ACRM

Should You Consider Fertility Screening?

Fertility issues are more common than people realise. In fact, 1 in 6 couples face issues with fertility.

For some, positive lifestyle changes is all that’s needed to get pregnant – and that’s wonderful!

Unfortunately, others are not so lucky. When should a couple seek medical help?

In this article, you’ll get the answers to these questions:
When should you consider fertility screening?
Why should you and your partner get screened?
What does fertility screening include and how much does it cost?
Other commonly asked questions

When should you consider fertility screening?

Younger couples (under 35) should seek medical advice if they have been trying to conceive for a year without success, advises Dr Lim Min Yu, ACRM’s Medical Director.

Couples over 35 years shouldn’t put off seeing a fertility doctor longer than 6 months into trying for a baby.

Why should you and your partner get screened?

Fertility screening lays the groundwork for couples to either try for a baby with confidence or seek help quickly and early.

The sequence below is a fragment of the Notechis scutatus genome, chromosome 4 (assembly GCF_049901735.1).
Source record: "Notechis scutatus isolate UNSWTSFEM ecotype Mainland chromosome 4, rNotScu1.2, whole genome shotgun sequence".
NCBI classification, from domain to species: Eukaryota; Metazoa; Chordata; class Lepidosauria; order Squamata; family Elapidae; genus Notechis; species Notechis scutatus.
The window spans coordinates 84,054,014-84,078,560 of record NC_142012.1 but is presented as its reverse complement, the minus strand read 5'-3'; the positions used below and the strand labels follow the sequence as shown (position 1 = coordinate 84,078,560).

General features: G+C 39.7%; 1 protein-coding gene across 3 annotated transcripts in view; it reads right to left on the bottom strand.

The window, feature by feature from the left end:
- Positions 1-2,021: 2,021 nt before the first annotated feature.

“Going for fertility screening at an earlier stage helps identify problems and rectify them early,” says Dr Lim. “These include structural issues like polyps found in the uterine cavity, or endometriosis, which have been known to impair infertility. In such cases, surgery can improve conception rates.”

If no issues are found during fertility screening, then age alone is the infertility risk factor. This frees you to decide when you want to try for a baby.

Screening helps bypass the stressful and demoralising experience of trying for years without knowing what’s wrong.

Here’s the basics of what fertility screening entails

Fertility screening at ACRM falls into 3 key buckets: